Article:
Purchasing a pool table is a substantial investment, so once you’ve secured the pool table that’s right for you, it’s important that you have pool cues that are as perfect as your pool table. Greater Southern Home Recreation wants you to be as informed as possible about pool cues. So, we’ll outline everything you need to know when you’re in the market for pool cues.
What is a Pool Cue?
A pool cue, also known as a pool stick or a pool table stick, is arguably the most important piece of equipment that a pool player needs to obtain. The object of the game of pool is to hit various balls into pockets on the side of a pool table and to hit the balls into the pocket. So, it is vital that you have a good pool cue so that all of your shots will be as accurate and powerful as possible. All of these components play an enormous role in the performance and effectiveness of your cue, so knowing and understanding its uses can go a long way for your play.
What Is The Difference Between American and British Pool Cues?
When you’re in the market for a pool cue, you have the option to choose between an American-spec pool cue or a British-spec pool cue. As implied by their names, an American pool player usually buys an American-spec pool cue, and a British pool player will buy a British-spec pool cue. This is simply because each country has different regulations for professional play.
To be specific, the American-spec pool cues feature tips that are much larger and wider than British cues, so with this cue, the player will be able to hit the balls harder and more powerfully. On the other hand, British-spec pool cues have smaller tips, and they are more geared towards accuracy and control, not power. Another reason that the two cues are different is that British pool tables and American pool tables are different. Whereas British pool tables are smaller, American pool tables are much broader and have larger pockets. So, power is more critical to the American pool, and accuracy is more important to the British pool. These changes are primarily regional, but it is important to be aware of these differences before making your final decision.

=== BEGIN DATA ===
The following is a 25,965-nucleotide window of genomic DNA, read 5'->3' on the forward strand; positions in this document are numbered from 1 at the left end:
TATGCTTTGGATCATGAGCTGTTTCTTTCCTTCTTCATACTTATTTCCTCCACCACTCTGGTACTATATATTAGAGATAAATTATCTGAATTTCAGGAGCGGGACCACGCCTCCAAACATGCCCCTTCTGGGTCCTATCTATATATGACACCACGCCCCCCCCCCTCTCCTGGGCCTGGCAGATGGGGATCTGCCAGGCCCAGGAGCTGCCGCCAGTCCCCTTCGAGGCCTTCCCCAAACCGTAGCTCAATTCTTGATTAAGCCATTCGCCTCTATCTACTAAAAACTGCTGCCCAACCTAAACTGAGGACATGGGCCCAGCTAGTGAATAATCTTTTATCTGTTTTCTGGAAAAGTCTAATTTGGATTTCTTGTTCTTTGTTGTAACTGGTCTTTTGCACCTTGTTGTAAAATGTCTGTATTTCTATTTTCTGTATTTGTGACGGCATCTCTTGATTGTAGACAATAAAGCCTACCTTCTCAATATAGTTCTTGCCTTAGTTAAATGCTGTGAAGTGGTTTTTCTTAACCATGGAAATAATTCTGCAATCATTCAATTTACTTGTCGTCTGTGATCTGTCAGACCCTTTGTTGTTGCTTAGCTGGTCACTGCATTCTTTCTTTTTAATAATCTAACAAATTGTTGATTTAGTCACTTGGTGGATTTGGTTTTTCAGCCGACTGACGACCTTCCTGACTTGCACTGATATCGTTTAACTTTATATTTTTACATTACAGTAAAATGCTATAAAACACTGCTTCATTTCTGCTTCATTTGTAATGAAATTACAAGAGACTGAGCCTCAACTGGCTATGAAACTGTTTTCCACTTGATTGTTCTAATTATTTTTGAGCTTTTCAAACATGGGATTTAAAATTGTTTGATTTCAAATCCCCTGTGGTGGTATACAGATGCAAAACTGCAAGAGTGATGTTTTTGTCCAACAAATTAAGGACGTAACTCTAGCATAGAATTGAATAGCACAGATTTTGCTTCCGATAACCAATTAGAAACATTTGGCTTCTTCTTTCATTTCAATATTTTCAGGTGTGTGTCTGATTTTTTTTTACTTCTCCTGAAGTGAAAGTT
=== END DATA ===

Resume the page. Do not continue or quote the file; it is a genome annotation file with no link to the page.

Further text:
How Long Should My Pool Cue Be?
The length of the pool cue depends on the player’s height and the size of the room in which the pool table is situated. There are three standard sizes for pool cues: the fifty-seven-inch cue, the forty-eight-inch cue, and the thirty-six-inch cue. For most adult players, it is best to utilize a fifty-seven-inch cue. However, it is best to purchase a forty-eight-inch cue if you are shopping for a younger or shorter player. The smallest sized cue, which is a thirty-six-inch cue, is best for young children who are interested in playing pool. Although it is not the most ideal, if your table is situated in a small room, then you can use a forty-eight-inch or a thirty-six-inch cue, even if you’re a relatively tall adult player.
Should I Purchase a One Piece, Two Piece, or Three Piece Cue?
The most common types of pool cues come in either one piece or two pieces, there are also three-part cues available, but these cues are rarer. In the past, it has been a fact that the best cues are one-part cues because there are no moving parts or joints involved that could taint the shot’s power. However, as technology has advanced and cues have gotten more sophisticated, this fact has become outdated because two-part and three-part cues shoot just as cleanly and powerfully as one-part cues. So, assuming you are purchasing a quality, well-made cue, there will not be much difference between a one-part, a two-part, and a three-part cue.
Professional pool players use all three types of cues, but there is one advantage to two- and three-part cues: these cues are easier to store. So, if you think you’ll be storing your cues and taking them to competitions or other pool tables, then opt for one that can retract into a smaller, compact form. Because modern cues are made of metal, two and three-part cues will quickly expand and contract, and you will not encounter problems with assembly because of the contemporary pool cue’s seamless design.